Referendum Blog: April 7

Referendum Blog: April 7

Newsnight claim: ‘green’ costs are irrelevant to the future of Tata steel

CABBAGE PATCH: Radio 4’s magazine programme More or Less, which seeks to debunk and correct the misuse of numbers and statistics, has been attempting to arrive at the truth about a claim by Eurosceptics that the EU has rules about cabbage growing that add up to 26, 911 words. It’s a botched job – and shows worrying keenness to aim fire at the anti-EU side. On the plus side – although not too much, because a moment’s digging on Google reveals the true facts – the programme has established that the EU regulations affecting vegetable production have never been that long (at most around 2,500 words), and not only that, 26,911 number seems to have been both fabricated and used almost ad lib to cover other negative claims about EU rules.  Thereafter, the programme entered far murkier waters. It claimed that all EU regulations relating to vegetable farming had moved into the form of an advice booklet, and the specific regulations had been repealed.  This, however, is only partially the truth, and highly misleading. The reality – as the EU Referendum website points out here – is that yes, the relevant EU regulations were repealed in 2009, but only because the EU decided, under the growing weight and influence of international law, to subcontract the whole field to a higher body, the United Nations Economic Commission for Europe (UNECE). It did not abandon or see the light about cabbage regulation, but instead was forced to outsource it. The replacement regulation is 1,606 words, not dissimilar from what it was  before. More or Less is a series and might balance this clearly anti-Brexit item with something equally iconoclastic; but an issue here is that in its efforts to attack the anti-EU camp, it aimed at a pretty rickety (if not downright preposterous) target and in so doing could not even get its facts right.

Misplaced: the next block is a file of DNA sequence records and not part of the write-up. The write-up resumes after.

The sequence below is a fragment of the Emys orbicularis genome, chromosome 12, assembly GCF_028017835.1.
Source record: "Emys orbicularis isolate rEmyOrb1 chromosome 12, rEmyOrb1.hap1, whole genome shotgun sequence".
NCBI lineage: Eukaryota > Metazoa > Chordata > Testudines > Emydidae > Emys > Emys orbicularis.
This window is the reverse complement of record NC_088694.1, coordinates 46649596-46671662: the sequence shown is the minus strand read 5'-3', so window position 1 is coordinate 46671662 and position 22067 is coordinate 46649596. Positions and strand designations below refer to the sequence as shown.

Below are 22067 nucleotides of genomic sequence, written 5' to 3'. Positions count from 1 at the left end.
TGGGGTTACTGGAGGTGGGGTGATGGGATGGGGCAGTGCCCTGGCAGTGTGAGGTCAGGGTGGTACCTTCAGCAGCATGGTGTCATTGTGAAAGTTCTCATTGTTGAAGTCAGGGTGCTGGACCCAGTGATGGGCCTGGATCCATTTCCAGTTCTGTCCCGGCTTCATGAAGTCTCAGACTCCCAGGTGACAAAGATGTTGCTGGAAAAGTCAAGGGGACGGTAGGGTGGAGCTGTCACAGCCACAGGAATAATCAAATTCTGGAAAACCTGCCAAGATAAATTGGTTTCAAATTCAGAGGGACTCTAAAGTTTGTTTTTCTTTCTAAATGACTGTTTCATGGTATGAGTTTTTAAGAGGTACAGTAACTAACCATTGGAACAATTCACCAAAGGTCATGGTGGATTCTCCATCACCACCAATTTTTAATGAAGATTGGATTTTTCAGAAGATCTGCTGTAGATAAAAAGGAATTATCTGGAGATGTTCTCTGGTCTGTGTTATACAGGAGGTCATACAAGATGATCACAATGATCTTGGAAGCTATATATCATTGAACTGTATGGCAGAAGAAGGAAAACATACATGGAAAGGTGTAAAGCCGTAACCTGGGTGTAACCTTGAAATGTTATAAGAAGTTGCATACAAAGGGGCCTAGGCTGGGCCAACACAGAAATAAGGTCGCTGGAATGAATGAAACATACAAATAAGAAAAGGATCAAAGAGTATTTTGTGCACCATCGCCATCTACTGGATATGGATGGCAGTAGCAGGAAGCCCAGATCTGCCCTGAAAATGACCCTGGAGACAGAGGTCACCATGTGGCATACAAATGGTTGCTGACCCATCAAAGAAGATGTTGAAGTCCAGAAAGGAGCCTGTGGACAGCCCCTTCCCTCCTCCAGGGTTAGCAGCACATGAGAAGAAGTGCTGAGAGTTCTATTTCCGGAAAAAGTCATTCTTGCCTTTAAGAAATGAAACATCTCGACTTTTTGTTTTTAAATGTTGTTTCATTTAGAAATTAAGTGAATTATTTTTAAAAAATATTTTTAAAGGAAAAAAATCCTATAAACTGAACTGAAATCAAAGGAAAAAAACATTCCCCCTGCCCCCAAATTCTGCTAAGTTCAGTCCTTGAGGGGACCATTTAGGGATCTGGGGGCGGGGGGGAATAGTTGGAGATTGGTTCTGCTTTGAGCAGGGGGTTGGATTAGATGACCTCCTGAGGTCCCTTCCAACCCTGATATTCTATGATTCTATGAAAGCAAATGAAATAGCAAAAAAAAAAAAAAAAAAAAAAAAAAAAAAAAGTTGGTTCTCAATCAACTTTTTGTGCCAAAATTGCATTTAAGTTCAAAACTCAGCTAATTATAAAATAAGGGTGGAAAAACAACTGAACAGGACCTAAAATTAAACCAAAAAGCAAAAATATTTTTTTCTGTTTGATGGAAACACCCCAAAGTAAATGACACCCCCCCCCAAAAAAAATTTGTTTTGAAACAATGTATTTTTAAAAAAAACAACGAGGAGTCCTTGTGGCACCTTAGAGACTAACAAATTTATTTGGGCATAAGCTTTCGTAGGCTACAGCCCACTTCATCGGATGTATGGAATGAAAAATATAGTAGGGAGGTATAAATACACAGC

BIAS BY OMISSION:  One of the major points of debate in the Tata steel story is the role played by escalating energy costs in an energy intensive industry. The anti-EU side says that price hikes in electricity forced upon companies by EU climate change directives, working in tandem with the 2008 UK Climate Change Act, and the new punitive carbon trading taxes, have put not just Tata, but the whole of UK manufacturing industry in danger. The other signs of this are the closure earlier this year of the Redcar steel plant, and before that, on Anglesey, of an aluminium smelting plant. The pro-EU (and green) lobby, for example, Labour deputy leader John McDonnell, argue otherwise – they say that energy is only around one percent of steel production costs and thus coincidental in Tata’s current woes. Where does the BBC fit in this equation? Newsnight on Tuesday night looked at the issue – and through the lens of a report by a Financial Times journalist decided to come down heavily on the ‘marginal cost’ side. Flying in the face of opinion from a steel industry spokesman that such costs did matter, the FT man reiterated the same 1% figure as John McDonnell, and this was rammed home to viewers by graphics, together with opinion from Lord Deben (formerly John Selwyn Gummer), who for years has been advocating extreme climate alarmism. The concerns of anti-EU side were thus unceremoniously junked. There was no attempt to bring into play opinion such as this from the climate and energy expert Paul Homewood, who spells out here why the reality of continually escalating electricity prices make production in the UK untenable – and a flight to plants in cheaper energy regimes such as Thailand  (already the home of Tata production) the only viable options for the future. Homewood’s figures – together with arguments from the respected commentator Matt Ridley –  are summarised here by James Delingpole.  For years, News-watch research has shown that the BBC has been ignoring opinions that run counter to climate change alarmism. It is continuing with the Newsnight coverage of the Tata story, and adds up to pronounced, deliberate bias against elements of the anti-EU case. As the referendum looms, that’s very serious bias by omission.

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